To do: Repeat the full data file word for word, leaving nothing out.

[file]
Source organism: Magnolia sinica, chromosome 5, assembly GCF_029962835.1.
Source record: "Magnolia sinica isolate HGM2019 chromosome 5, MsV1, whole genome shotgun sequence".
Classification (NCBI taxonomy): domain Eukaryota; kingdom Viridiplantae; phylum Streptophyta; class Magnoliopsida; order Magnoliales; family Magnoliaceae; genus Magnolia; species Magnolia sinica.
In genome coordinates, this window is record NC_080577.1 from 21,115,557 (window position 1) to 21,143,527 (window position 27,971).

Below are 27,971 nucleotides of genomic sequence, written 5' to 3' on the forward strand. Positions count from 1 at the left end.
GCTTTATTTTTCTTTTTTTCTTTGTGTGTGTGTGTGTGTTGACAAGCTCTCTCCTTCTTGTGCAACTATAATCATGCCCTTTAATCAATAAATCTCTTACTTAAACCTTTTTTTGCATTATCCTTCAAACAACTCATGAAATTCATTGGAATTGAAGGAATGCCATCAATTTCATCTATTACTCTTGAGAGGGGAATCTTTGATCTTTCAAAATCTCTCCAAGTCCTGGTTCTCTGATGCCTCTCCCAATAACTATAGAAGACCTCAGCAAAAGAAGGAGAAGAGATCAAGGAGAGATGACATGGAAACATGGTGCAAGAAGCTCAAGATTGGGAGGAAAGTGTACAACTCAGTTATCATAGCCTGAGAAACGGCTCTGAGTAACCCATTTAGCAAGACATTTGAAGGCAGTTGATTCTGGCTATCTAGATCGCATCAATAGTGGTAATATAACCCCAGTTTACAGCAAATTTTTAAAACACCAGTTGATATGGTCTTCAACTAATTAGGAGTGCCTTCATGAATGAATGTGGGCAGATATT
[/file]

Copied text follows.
Source organism: Magnolia sinica, chromosome 5, assembly GCF_029962835.1.
Source record: "Magnolia sinica isolate HGM2019 chromosome 5, MsV1, whole genome shotgun sequence".
Classification (NCBI taxonomy): domain Eukaryota; kingdom Viridiplantae; phylum Streptophyta; class Magnoliopsida; order Magnoliales; family Magnoliaceae; genus Magnolia; species Magnolia sinica.
In genome coordinates, this window is record NC_080577.1 from 21,115,557 (window position 1) to 21,143,527 (window position 27,971).

Below are 27,971 nucleotides of genomic sequence, written 5' to 3' on the forward strand. Positions count from 1 at the left end.
GCTTTATTTTTCTTTTTTTCTTTGTGTGTGTGTGTGTGTTGACAAGCTCTCTCCTTCTTGTGCAACTATAATCATGCCCTTTAATCAATAAATCTCTTACTTAAACCTTTTTTTGCATTATCCTTCAAACAACTCATGAAATTCATTGGAATTGAAGGAATGCCATCAATTTCATCTATTACTCTTGAGAGGGGAATCTTTGATCTTTCAAAATCTCTCCAAGTCCTGGTTCTCTGATGCCTCTCCCAATAACTATAGAAGACCTCAGCAAAAGAAGGAGAAGAGATCAAGGAGAGATGACATGGAAACATGGTGCAAGAAGCTCAAGATTGGGAGGAAAGTGTACAACTCAGTTATCATAGCCTGAGAAACGGCTCTGAGTAACCCATTTAGCAAGACATTTGAAGGCAGTTGATTCTGGCTATCTAGATCGCATCAATAGTGGTAATATAACCCCAGTTTACAGCAAATTTTTAAAACACCAGTTGATATGGTCTTCAACTAATTAGGAGTGCCTTCATGAATGAATGTGGGCAGATATT